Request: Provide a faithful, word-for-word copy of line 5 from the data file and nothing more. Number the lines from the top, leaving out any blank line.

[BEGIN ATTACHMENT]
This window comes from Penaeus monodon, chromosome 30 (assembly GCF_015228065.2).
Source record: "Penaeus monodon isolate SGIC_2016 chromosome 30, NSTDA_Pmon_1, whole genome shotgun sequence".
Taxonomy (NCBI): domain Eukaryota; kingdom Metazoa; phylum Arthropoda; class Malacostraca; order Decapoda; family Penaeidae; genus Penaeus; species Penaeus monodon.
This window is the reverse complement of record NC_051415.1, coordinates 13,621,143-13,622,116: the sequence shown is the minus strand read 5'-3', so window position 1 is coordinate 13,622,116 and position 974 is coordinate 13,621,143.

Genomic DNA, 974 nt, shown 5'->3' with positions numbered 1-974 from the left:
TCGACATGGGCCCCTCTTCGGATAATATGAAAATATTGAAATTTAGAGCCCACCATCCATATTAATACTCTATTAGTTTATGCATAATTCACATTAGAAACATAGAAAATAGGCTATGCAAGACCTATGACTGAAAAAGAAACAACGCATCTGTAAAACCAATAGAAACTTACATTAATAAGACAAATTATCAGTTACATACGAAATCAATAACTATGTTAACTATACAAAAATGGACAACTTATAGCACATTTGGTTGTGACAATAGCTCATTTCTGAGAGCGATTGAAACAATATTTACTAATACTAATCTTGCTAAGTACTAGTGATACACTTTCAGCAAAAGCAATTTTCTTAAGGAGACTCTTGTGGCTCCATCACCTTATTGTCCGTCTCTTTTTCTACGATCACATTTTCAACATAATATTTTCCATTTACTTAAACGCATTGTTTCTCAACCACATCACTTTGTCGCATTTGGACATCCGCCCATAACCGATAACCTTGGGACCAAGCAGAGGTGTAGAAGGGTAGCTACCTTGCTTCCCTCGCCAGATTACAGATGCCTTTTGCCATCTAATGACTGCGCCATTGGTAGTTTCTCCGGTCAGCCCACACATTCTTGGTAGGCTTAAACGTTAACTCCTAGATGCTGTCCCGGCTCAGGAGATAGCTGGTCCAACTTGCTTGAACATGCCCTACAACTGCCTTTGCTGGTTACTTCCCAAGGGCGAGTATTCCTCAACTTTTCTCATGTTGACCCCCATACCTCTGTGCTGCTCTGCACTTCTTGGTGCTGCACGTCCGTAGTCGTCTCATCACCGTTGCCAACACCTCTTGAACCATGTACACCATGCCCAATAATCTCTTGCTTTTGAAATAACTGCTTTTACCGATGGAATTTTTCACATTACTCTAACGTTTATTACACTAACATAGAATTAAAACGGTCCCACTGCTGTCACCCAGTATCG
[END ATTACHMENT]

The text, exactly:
Genomic DNA, 974 nt, shown 5'->3' with positions numbered 1-974 from the left: